Lines, tubes, wires, chains.
Dignity stripped, cavities drained.
The metronome of your pulse above
the beeping orchestra, dissonant buzz.
Each gesture tracked, beat recorded,
breathing measured, life distorted.
Do you still feel free?
The body, its function a masterpiece to muse,
altered by poison, fluid infused.
Vesicles, vessels, organs affixed,
shrouded in blood, lymph intermixed.
Adhered in oneness by tendon and skin,
scarcely quickened by a pump grown dim.
Do you still feel strong?
Risen before the dawning sun,
a swarm of stoic white has come
to declare the status of your issues–
Liver, kidney, heart, lung, tissue.
To examine and prod, inspect then move
a person, a soul, or a number to improve?
I hope you still feel human.
We did it. We took it out.
Slowly, the oxygen saturation dropped.
Gradually, the alarms sounded.
Insisting. Imploring us to do something.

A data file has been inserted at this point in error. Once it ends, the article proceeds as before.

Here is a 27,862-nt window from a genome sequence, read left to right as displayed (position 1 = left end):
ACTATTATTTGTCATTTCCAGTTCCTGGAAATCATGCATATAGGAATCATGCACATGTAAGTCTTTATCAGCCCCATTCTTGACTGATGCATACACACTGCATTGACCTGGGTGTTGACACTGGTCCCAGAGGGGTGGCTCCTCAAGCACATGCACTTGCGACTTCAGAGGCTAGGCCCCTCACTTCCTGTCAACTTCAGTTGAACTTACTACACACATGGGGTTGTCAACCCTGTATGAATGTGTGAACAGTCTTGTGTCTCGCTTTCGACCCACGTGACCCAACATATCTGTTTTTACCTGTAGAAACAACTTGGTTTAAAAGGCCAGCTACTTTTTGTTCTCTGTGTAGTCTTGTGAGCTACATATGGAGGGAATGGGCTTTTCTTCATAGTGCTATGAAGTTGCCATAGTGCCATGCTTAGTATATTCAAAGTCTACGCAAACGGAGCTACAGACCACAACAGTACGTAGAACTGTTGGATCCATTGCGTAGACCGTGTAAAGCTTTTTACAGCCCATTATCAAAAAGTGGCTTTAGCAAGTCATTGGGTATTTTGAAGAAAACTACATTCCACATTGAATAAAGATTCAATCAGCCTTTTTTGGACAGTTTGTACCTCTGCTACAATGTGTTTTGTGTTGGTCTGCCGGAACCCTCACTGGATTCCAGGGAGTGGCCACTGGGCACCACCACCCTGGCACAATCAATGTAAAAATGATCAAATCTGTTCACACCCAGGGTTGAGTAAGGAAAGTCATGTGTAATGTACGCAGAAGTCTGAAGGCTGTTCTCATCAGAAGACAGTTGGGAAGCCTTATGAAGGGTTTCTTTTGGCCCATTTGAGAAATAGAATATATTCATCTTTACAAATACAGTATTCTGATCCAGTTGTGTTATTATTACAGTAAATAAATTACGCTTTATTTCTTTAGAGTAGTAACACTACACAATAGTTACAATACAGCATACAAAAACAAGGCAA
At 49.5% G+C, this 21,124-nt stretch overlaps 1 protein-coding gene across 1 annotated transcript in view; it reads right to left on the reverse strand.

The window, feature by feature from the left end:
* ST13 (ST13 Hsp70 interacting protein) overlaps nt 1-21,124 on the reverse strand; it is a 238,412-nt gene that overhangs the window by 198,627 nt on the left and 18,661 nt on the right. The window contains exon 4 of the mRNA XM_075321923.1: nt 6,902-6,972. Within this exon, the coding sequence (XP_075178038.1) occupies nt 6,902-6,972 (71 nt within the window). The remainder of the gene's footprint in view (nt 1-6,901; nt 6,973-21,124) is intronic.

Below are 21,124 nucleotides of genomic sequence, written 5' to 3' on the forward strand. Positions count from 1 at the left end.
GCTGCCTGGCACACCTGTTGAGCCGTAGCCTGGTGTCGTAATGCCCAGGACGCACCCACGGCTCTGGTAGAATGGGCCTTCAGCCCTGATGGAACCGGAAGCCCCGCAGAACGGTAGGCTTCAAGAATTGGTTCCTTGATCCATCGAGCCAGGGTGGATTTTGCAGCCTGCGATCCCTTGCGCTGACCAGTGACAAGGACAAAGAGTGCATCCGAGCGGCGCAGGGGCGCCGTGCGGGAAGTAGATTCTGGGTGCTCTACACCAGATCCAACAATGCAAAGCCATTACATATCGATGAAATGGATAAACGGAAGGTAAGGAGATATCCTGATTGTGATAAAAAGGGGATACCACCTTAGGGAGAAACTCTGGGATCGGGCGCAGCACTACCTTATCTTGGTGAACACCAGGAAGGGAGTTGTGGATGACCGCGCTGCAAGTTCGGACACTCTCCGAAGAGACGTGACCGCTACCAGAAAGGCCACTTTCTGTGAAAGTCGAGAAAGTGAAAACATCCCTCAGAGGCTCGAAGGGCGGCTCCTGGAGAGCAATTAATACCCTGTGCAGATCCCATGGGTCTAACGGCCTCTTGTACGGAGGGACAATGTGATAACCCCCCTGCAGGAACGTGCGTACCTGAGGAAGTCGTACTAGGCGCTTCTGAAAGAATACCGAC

We turned them off.
Made him comfortable.
But we knew we couldn’t hide the truth.
We were letting him suffocate.
~ ~ ~
A lucid man.
A failing lung. A decision made.
A breathing tube placed—just temporarily—
until the lungs healed.
Until they got stronger. Until he got stronger.
But I saw the regret the moment it was inserted.
Nevertheless. We agreed to give it a chance.
But days passed. Then weeks.
Being alert, he communicated with us well.
Through his writing, I got to know him well.
His adventures. His best memory. His regrets in life.
He was a good man.
But a man who never desired to live like this.
While the family disputed on what course of action to take next,
he remained calm and unwavering.
“Please let me go.” was what he would say.
Then finally the moment came.
The time to say goodbye.
~ ~ ~
That day, I let myself weep during rounds.
In front of a crowd of stoic faces.
To weep over a friend.
To weep over a human being.
Over his courage.
An impossible decision.
The loss of a life.
Because I didn’t want to do it. But I did.
I let go.
• • •
“To Let Go” – the poem